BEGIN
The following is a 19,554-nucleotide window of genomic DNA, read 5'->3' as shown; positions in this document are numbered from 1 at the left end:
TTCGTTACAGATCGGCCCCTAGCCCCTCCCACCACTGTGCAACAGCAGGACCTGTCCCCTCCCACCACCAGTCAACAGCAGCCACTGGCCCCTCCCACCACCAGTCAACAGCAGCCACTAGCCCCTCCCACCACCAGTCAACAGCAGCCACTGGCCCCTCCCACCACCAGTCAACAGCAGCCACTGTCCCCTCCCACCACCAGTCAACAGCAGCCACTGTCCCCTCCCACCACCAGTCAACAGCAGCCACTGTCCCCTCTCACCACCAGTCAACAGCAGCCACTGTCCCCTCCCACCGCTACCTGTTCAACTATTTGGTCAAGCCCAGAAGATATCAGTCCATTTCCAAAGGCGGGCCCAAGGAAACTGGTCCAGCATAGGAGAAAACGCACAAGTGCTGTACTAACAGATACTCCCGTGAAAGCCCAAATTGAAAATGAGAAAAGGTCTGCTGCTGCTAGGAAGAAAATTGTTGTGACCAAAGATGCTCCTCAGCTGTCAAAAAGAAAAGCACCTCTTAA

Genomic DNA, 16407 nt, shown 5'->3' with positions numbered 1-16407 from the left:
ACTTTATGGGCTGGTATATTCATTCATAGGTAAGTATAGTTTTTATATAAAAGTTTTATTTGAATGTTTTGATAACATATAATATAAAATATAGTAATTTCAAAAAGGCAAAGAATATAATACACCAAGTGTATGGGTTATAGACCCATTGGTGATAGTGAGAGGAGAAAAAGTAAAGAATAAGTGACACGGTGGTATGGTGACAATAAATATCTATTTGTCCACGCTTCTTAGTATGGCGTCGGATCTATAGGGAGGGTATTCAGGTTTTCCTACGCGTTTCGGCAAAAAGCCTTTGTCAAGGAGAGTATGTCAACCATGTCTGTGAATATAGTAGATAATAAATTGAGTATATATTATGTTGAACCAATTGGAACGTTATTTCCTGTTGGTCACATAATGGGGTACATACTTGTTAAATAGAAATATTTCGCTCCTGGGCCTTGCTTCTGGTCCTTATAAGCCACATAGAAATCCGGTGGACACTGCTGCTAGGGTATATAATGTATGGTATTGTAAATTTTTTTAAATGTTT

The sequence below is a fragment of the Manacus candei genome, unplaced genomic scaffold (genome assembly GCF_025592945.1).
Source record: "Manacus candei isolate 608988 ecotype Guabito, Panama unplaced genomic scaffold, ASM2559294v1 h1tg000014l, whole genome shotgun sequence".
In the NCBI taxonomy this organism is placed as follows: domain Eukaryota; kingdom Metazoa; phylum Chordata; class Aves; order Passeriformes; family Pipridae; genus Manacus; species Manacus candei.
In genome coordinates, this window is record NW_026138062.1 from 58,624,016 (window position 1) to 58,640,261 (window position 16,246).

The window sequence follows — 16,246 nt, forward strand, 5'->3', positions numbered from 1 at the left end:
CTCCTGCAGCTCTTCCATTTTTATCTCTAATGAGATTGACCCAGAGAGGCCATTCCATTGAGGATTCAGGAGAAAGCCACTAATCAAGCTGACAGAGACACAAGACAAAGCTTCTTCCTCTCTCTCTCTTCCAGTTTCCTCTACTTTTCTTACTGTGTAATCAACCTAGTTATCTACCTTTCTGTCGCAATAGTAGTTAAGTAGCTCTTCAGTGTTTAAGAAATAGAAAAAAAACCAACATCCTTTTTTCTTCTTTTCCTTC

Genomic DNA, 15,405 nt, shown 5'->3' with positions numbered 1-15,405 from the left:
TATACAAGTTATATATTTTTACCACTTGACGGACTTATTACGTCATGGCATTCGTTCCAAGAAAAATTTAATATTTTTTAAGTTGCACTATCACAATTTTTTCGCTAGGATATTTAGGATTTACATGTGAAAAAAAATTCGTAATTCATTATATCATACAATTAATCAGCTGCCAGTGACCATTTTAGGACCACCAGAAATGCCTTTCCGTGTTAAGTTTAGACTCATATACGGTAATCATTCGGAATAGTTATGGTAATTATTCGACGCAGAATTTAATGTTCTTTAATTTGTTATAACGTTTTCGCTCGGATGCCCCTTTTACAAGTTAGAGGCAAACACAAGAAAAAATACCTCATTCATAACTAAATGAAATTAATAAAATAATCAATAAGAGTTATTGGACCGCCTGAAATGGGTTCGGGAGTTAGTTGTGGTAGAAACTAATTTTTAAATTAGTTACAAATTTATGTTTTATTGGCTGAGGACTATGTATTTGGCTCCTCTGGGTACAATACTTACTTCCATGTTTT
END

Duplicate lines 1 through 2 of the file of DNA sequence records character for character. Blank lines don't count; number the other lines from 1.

The following is a 19,554-nucleotide window of genomic DNA, read 5'->3' as shown; positions in this document are numbered from 1 at the left end:
TTCGTTACAGATCGGCCCCTAGCCCCTCCCACCACTGTGCAACAGCAGGACCTGTCCCCTCCCACCACCAGTCAACAGCAGCCACTGGCCCCTCCCACCACCAGTCAACAGCAGCCACTAGCCCCTCCCACCACCAGTCAACAGCAGCCACTGGCCCCTCCCACCACCAGTCAACAGCAGCCACTGTCCCCTCCCACCACCAGTCAACAGCAGCCACTGTCCCCTCCCACCACCAGTCAACAGCAGCCACTGTCCCCTCTCACCACCAGTCAACAGCAGCCACTGTCCCCTCCCACCGCTACCTGTTCAACTATTTGGTCAAGCCCAGAAGATATCAGTCCATTTCCAAAGGCGGGCCCAAGGAAACTGGTCCAGCATAGGAGAAAACGCACAAGTGCTGTACTAACAGATACTCCCGTGAAAGCCCAAATTGAAAATGAGAAAAGGTCTGCTGCTGCTAGGAAGAAAATTGTTGTGACCAAAGATGCTCCTCAGCTGTCAAAAAGAAAAGCACCTCTTAA